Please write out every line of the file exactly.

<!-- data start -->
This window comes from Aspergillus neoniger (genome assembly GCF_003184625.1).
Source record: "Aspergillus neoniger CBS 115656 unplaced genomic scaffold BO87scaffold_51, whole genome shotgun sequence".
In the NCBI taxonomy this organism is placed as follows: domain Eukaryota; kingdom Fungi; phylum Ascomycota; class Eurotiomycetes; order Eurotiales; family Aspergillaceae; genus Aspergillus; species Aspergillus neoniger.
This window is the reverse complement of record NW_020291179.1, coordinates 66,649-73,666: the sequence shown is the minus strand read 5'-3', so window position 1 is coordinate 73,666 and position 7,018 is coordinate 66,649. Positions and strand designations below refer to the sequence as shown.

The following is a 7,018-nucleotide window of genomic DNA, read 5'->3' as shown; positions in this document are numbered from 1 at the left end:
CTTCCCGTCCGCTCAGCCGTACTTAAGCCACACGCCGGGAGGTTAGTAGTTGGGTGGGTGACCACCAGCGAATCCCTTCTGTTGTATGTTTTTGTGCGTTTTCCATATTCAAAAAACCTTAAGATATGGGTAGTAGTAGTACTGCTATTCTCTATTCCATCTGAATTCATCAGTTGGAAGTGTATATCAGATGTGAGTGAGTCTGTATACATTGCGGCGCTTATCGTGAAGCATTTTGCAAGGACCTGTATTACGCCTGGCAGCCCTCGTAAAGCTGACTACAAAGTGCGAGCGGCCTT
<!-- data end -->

This window comes from Aspergillus neoniger (genome assembly GCF_003184625.1).
Source record: "Aspergillus neoniger CBS 115656 unplaced genomic scaffold BO87scaffold_51, whole genome shotgun sequence".
In the NCBI taxonomy this organism is placed as follows: domain Eukaryota; kingdom Fungi; phylum Ascomycota; class Eurotiomycetes; order Eurotiales; family Aspergillaceae; genus Aspergillus; species Aspergillus neoniger.
This window is the reverse complement of record NW_020291179.1, coordinates 66,649-73,666: the sequence shown is the minus strand read 5'-3', so window position 1 is coordinate 73,666 and position 7,018 is coordinate 66,649. Positions and strand designations below refer to the sequence as shown.

The following is a 7,018-nucleotide window of genomic DNA, read 5'->3' as shown; positions in this document are numbered from 1 at the left end:
CTTCCCGTCCGCTCAGCCGTACTTAAGCCACACGCCGGGAGGTTAGTAGTTGGGTGGGTGACCACCAGCGAATCCCTTCTGTTGTATGTTTTTGTGCGTTTTCCATATTCAAAAAACCTTAAGATATGGGTAGTAGTAGTACTGCTATTCTCTATTCCATCTGAATTCATCAGTTGGAAGTGTATATCAGATGTGAGTGAGTCTGTATACATTGCGGCGCTTATCGTGAAGCATTTTGCAAGGACCTGTATTACGCCTGGCAGCCCTCGTAAAGCTGACTACAAAGTGCGAGCGGCCTT